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GeForce GTX 550 Ti vs Radeon HD 4870 512MB

Intro

The GeForce GTX 550 Ti has a clock speed of 900 MHz and a GDDR5 memory frequency of 1026 MHz. It also uses a 192-bit memory bus, and makes use of a 40 nm design. It features 192 SPUs, 32 TAUs, and 24 ROPs.

Compare all of that to the Radeon HD 4870 512MB, which has GPU core speed of 750 MHz, and 512 MB of GDDR5 RAM set to run at 900 MHz through a 256-bit bus. It also is made up of 800(160x5) Stream Processors, 40 TAUs, and 16 Raster Operation Units.

(No game benchmarks for this combination yet.)

Power Usage and Theoretical Benchmarks

Power Consumption (Max TDP)

GeForce GTX 550 Ti 116 Watts
Radeon HD 4870 512MB 150 Watts
Difference: 34 Watts (29%)

Memory Bandwidth

Theoretically speaking, the Radeon HD 4870 512MB should be 17% quicker than the GeForce GTX 550 Ti overall, due to its greater data rate. (explain)

Radeon HD 4870 512MB 115200 MB/sec
GeForce GTX 550 Ti 98496 MB/sec
Difference: 16704 (17%)

Texel Rate

The Radeon HD 4870 512MB should be just a bit (about 4%) more effective at texture filtering than the GeForce GTX 550 Ti. (explain)

Radeon HD 4870 512MB 30000 Mtexels/sec
GeForce GTX 550 Ti 28800 Mtexels/sec
Difference: 1200 (4%)

Pixel Rate

If running with high levels of AA is important to you, then the GeForce GTX 550 Ti is the winner, by a large margin. (explain)

GeForce GTX 550 Ti 21600 Mpixels/sec
Radeon HD 4870 512MB 12000 Mpixels/sec
Difference: 9600 (80%)

Please note that the above 'benchmarks' are all just theoretical - the results were calculated based on the card's specifications, and real-world performance may (and probably will) vary at least a bit.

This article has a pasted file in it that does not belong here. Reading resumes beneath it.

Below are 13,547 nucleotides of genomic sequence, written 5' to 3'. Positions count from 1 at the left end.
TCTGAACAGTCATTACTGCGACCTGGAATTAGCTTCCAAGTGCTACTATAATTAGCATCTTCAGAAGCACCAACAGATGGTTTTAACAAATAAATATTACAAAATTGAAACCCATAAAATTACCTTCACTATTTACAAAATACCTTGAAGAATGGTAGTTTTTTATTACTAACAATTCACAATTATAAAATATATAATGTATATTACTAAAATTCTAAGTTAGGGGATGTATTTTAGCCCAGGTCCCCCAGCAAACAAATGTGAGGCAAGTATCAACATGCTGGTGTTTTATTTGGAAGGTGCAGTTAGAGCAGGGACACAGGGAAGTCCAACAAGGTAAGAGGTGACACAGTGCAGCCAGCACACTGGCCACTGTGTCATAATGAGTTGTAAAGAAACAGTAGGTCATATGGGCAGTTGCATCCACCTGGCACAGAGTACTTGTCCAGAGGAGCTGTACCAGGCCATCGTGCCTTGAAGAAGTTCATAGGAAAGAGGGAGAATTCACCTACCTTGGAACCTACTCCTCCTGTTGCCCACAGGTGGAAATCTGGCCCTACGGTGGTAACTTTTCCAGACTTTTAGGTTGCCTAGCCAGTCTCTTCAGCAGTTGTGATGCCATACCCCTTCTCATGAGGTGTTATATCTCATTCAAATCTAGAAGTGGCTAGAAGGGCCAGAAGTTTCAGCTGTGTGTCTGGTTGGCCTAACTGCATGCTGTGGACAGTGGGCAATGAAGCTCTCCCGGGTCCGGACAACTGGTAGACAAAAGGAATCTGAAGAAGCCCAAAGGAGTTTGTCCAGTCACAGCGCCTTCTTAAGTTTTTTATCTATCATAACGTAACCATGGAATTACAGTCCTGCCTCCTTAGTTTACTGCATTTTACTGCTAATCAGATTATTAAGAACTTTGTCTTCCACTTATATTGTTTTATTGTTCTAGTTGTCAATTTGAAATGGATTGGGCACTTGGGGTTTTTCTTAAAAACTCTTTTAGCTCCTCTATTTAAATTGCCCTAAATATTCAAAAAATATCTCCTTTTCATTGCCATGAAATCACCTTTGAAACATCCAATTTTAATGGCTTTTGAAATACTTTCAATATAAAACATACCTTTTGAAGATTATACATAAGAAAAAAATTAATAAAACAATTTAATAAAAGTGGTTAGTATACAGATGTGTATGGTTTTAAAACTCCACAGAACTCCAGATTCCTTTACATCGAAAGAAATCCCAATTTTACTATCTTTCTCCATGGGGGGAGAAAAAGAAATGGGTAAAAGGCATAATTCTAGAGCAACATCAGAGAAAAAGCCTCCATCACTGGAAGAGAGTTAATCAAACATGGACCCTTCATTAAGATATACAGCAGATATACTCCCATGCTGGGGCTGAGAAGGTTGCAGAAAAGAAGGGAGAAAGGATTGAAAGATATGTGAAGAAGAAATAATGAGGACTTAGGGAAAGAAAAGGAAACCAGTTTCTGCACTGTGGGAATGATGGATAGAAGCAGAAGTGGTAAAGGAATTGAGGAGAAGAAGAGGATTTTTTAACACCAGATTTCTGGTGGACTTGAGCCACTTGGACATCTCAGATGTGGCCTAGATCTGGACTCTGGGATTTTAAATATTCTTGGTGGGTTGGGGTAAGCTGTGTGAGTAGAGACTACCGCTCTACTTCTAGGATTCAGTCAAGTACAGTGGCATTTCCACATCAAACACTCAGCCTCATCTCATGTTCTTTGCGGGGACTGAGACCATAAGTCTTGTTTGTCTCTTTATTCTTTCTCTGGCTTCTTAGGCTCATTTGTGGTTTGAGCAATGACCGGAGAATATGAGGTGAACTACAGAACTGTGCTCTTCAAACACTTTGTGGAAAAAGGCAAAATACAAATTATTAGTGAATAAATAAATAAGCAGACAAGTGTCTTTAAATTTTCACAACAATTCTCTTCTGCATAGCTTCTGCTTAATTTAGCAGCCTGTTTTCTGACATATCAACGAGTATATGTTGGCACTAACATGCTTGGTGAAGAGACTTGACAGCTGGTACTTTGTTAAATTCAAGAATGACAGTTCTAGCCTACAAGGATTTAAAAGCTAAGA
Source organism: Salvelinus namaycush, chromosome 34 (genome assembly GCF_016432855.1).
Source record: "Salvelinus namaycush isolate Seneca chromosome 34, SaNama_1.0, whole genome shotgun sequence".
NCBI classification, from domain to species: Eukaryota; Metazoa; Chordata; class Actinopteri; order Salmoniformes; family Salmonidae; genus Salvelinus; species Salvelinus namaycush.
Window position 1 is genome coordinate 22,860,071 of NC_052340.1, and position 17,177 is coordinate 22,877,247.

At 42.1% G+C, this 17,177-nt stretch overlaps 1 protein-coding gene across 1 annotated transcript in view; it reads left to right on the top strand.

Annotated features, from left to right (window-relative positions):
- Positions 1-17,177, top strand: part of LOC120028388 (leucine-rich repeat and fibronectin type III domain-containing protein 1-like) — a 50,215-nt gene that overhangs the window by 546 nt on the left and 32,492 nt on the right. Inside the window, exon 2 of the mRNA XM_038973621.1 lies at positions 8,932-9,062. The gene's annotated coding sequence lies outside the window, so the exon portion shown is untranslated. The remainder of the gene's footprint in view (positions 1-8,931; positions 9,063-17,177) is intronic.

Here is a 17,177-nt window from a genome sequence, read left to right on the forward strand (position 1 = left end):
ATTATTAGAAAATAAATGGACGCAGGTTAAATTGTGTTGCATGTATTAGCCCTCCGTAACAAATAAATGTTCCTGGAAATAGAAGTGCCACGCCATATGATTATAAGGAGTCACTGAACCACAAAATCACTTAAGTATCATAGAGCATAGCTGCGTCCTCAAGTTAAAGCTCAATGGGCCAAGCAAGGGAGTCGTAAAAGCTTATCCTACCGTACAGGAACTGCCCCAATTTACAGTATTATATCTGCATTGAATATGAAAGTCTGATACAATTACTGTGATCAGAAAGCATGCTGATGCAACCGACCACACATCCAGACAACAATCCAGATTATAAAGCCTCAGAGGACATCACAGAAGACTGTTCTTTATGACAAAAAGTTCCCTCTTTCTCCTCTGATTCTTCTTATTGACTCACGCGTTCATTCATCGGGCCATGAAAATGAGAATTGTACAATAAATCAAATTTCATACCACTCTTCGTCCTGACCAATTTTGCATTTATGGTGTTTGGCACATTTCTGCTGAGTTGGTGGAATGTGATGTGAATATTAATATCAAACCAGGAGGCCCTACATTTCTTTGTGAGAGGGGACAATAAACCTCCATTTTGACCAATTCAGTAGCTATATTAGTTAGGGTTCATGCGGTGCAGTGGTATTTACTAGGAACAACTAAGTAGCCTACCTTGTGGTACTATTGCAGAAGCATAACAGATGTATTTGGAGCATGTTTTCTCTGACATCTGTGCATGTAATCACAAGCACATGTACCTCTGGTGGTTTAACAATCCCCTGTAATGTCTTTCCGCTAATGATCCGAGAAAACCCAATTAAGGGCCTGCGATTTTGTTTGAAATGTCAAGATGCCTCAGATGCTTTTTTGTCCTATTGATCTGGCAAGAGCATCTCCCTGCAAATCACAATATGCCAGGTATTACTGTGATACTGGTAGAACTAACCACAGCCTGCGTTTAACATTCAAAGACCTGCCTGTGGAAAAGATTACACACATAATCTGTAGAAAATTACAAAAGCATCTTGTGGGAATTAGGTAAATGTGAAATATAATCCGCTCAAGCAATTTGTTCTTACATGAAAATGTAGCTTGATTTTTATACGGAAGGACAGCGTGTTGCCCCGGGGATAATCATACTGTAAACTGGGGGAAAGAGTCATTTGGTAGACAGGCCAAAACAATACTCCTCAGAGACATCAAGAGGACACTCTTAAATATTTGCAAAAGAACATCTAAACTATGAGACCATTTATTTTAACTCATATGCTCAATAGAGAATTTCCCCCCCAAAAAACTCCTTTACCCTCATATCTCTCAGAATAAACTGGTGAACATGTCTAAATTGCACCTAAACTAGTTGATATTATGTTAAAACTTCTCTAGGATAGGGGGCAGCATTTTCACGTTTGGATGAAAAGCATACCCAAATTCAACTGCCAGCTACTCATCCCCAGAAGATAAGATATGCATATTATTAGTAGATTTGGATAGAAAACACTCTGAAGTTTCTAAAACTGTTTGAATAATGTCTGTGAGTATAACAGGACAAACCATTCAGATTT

Price Comparison

GeForce GTX 550 Ti

Amazon.com

Radeon HD 4870 512MB

Amazon.com

Please note that the price comparisons are based on search keywords - sometimes it might show cards with very similar names that are not exactly the same as the one chosen in the comparison. We do try to filter out the wrong results as best we can, though.

Specifications

Model GeForce GTX 550 Ti Radeon HD 4870 512MB
Manufacturer nVidia AMD
Year March 2011 Jun 25, 2008
Code Name GF116 RV770 XT
Fab Process 40 nm 55 nm
Bus PCIe 2.1 x16 PCIe 2.0 x16
Memory 1024 MB 512 MB
Core Speed 900 MHz 750 MHz
Shader Speed 1800 MHz (N/A) MHz
Memory Speed 1026 MHz (4104 MHz effective) 900 MHz (3600 MHz effective)
Unified Shaders 192 800(160x5)
Texture Mapping Units 32 40
Render Output Units 24 16
Bus Type GDDR5 GDDR5
Bus Width 192-bit 256-bit
DirectX Version DirectX 11 DirectX 10.1
OpenGL Version OpenGL 4.1 OpenGL 3.0
Power (Max TDP) 116 watts 150 watts
Shader Model 5.0 4.1
Bandwidth 98496 MB/sec 115200 MB/sec
Texel Rate 28800 Mtexels/sec 30000 Mtexels/sec
Pixel Rate 21600 Mpixels/sec 12000 Mpixels/sec

Memory Bandwidth: Bandwidth is the max amount of data (in units of megabytes per second) that can be moved past the external memory interface in a second. The number is calculated by multiplying the card's bus width by its memory speed. In the case of DDR RAM, the result should be multiplied by 2 once again. If DDR5, multiply by 4 instead. The higher the card's memory bandwidth, the faster the card will be in general. It especially helps with AA, High Dynamic Range and higher screen resolutions.

Texel Rate: Texel rate is the maximum number of texture map elements (texels) that are applied in one second. This number is worked out by multiplying the total amount of texture units of the card by the core clock speed of the chip. The better this number, the better the graphics card will be at texture filtering (anisotropic filtering - AF). It is measured in millions of texels per second.

Pixel Rate: Pixel rate is the maximum amount of pixels the video card can possibly record to the local memory in a second - measured in millions of pixels per second. The figure is calculated by multiplying the number of Raster Operations Pipelines by the clock speed of the card. ROPs (Raster Operations Pipelines - aka Render Output Units) are responsible for outputting the pixels (image) to the screen. The actual pixel output rate also depends on quite a few other factors, especially the memory bandwidth of the card - the lower the bandwidth is, the lower the ability to reach the maximum fill rate.

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